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“Can I See My Pharmacist For That?” Learn When You Can See Your Pharmacist Before Going to Your GP

Although pharmacists aren’t able to diagnose an illness or prescribe medications, they are important members of any patient’s healthcare team. Pharmacists are often available sooner than a doctor, and there’s no need to make an appointment or pay for a copay to ask for their guidance. When can you see your pharmacist before going to your general practitioner?

If You’re Unsure Whether You Should See a Doctor

It’s important to make an appointment with your doctor or seek emergency care if you are seriously ill or have a serious injury. If you have an emergency (i.e. if you experience symptoms of a heart attack or stroke or if you are experiencing significant blood loss) go to the emergency room or call 911 immediately. 

If you have a minor ailment, such as seasonal allergies, a rash, or a new cough, your pharmacist can help you understand your symptoms and guide you to appropriate medical care. Pharmacists are trained to identify and determine if an ailment can be treated using over-the-counter remedies, or if you’ll need to make an appointment with a general practitioner or a specialist. 

To Ask Questions About Your Medication

It can feel natural to call your doctor if you have a question regarding your medication, but pharmacists are specialty trained to know how medications are made, the chemical makeup of medications, and how different medications can interact. The next time you have a question about your medication, consider calling your pharmacist first.

Some examples of questions you can ask your pharmacist about your medication include:

  • What is this medication for?
  • What side effects should I expect? 
  • Can I take this medication while pregnant or breastfeeding? 
  • Will this medication interact with other medications and/or supplements I’m taking?
  • How do I take it? (e.g. What time of day? With or without food?)

To Save Money

Pharmacists can help patients save money with their prescription medications. For example, if your doctor prescribes you a high-cost brand-name medication, ask your pharmacist if there is a generic version available. A generic medication has the same active ingredients and works the same as brand-name medications. If a generic version isn’t available, pharmacists can help patients look for patient-assistance programs that can help them pay for expensive prescriptions.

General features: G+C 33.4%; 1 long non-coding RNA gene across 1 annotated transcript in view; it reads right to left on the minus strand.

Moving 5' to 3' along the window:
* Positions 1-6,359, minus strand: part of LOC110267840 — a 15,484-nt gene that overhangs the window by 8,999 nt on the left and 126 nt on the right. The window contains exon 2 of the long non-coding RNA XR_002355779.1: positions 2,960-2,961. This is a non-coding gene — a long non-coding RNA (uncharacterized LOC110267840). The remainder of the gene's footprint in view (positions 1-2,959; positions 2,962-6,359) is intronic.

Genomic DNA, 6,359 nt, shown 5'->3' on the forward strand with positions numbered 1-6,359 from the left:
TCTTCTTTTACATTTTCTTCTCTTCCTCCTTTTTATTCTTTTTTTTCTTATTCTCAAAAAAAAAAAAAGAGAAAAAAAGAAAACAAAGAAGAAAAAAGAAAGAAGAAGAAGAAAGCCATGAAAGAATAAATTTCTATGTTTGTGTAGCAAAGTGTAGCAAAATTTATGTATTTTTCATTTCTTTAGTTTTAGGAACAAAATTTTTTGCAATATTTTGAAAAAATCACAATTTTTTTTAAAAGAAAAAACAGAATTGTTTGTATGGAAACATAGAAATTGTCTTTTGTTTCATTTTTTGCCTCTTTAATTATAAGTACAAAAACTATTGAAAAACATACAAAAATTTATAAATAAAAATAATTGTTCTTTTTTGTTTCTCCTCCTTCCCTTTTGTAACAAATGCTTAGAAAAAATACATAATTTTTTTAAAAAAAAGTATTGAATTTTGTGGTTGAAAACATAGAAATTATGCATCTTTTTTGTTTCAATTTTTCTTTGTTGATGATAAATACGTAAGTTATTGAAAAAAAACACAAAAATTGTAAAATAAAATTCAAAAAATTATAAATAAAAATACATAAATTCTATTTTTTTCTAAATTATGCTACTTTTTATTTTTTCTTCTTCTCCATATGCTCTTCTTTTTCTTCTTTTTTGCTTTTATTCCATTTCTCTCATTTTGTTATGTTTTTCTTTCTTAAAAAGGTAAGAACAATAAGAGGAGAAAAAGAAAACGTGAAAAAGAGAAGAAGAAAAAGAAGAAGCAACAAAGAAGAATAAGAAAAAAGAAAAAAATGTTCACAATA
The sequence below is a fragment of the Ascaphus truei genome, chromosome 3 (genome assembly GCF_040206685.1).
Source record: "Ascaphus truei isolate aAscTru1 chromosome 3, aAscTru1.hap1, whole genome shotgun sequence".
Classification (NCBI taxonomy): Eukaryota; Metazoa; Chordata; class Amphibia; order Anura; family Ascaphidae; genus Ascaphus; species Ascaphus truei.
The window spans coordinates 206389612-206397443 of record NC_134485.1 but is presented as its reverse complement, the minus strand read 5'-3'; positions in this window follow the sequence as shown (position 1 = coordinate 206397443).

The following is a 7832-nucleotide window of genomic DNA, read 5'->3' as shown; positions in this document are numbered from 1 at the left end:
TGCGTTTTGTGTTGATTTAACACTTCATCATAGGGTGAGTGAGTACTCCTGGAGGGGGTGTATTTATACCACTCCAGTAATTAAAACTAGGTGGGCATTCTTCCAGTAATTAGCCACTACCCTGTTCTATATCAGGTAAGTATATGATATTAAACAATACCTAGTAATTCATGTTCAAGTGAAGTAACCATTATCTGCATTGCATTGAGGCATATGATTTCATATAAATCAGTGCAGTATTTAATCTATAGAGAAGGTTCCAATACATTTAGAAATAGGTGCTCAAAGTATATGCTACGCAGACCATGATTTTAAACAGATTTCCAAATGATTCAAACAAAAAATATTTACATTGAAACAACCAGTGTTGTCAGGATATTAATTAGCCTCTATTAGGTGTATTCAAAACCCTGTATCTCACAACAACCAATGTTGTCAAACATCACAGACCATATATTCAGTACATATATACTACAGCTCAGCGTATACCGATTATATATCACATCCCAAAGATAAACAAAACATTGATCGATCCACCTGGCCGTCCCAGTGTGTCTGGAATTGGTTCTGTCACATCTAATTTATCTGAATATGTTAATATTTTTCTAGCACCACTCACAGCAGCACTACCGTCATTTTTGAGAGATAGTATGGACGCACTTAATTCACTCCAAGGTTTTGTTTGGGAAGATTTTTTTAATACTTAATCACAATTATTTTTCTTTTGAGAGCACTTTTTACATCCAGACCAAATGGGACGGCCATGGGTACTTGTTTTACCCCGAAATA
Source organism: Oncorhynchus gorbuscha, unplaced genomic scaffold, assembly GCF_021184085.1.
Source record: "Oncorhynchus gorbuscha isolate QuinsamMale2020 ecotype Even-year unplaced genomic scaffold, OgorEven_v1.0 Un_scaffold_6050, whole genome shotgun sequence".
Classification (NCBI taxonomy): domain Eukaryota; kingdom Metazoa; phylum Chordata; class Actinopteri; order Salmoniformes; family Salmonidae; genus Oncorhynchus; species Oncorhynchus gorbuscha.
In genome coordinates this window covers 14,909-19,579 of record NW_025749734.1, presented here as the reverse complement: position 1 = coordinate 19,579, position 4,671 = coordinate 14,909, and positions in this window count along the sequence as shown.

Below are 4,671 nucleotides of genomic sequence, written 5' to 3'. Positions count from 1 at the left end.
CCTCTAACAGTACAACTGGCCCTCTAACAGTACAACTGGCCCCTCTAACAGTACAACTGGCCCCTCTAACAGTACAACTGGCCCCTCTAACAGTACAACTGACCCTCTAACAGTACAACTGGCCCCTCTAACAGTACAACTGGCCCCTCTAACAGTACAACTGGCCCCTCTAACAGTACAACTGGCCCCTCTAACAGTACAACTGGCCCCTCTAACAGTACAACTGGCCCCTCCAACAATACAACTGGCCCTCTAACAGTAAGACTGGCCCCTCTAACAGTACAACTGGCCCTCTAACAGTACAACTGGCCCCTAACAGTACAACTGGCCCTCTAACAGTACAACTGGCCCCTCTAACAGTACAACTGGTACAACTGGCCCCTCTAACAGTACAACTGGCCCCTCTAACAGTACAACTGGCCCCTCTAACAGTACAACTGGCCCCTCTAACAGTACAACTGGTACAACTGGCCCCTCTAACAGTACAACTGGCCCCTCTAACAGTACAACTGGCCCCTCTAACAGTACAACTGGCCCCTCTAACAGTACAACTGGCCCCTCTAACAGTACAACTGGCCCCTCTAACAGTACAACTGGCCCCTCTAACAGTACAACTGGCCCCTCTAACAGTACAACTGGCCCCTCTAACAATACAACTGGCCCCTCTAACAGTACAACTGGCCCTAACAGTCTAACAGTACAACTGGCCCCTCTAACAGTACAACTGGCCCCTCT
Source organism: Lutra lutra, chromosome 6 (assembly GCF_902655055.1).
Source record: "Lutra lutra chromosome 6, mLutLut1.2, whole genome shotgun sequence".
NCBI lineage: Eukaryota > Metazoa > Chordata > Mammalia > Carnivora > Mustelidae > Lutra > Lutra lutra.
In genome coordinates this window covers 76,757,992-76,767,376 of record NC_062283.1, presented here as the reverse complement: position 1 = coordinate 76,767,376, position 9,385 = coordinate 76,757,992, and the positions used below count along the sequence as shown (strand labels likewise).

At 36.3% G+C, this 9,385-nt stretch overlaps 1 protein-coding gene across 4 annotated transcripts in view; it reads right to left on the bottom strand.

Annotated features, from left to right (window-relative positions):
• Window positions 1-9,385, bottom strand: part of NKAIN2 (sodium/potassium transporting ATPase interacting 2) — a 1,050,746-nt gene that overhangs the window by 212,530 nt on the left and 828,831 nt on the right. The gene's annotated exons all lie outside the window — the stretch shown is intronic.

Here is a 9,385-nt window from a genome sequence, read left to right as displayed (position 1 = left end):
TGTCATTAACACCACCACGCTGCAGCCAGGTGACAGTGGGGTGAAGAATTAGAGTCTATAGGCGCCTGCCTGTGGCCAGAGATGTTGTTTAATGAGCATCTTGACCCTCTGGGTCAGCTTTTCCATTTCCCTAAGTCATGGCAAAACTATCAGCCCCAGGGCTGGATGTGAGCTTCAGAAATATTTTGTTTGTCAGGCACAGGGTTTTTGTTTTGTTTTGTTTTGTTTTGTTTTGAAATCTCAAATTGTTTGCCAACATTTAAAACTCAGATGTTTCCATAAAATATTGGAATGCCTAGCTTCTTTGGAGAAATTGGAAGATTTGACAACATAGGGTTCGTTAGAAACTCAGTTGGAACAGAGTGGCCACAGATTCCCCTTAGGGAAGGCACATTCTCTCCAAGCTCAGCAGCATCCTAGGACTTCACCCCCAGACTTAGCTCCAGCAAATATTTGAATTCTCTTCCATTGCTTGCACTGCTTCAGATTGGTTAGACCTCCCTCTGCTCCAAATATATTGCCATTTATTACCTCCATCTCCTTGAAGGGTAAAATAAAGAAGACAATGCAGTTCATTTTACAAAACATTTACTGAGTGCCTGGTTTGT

To Get a Vaccine

Some patients may be surprised to know that pharmacists can administer vaccines to adults, including vaccines for the flu, shingles, pneumonia, hepatitis A and B, HPV, tetanus, and more. Additionally, a new authorization by the Department of Health & Human Services now allows pharmacists to administer routine childhood vaccines to children between the ages of 3 and 18, including vaccines for measles-mumps-rubella (MMR), varicella (chickenpox), tetanus, polio, meningococcal (meningitis), and more. 

In some cases, pharmacists may be able to administer vaccines needed for travel. Call ahead to check if your pharmacy offers the vaccine you’re looking for and to see if you need to make an appointment. Ensure that your immunization records are updated before leaving. 

If You Need an Emergency Supply of Your Medication

Under certain circumstances, pharmacists can supply patients with an emergency refill of their medication if their doctor cannot be reached to authorize a refill before their medication runs out. This is referred to as the emergency prescription refill law, or Kevin’s Law. Under Kevin’s Law, pharmacists are only allowed to provide a 72-hour supply of the medication in case of an emergency. 

A new law recently passed in Pennsylvania allows pharmacists to dispense a 30-day supply of life-essential medications that do not come in a 72-hour supply, like insulin, in an emergency situation. Controlled substances are not included under Kevin’s Law. 

Make Your Pharmacist Part of Your Healthcare Team Today

Pharmacists are dedicated to patient safety and to helping patients achieve optimal health outcomes. Add your pharmacist to your list of trusted healthcare providers. When you need medical advice or guidance, that is not a medical emergency, consider visiting the pharmacy where you get your prescriptions filled, this way your pharmacist is well-versed in your medication history.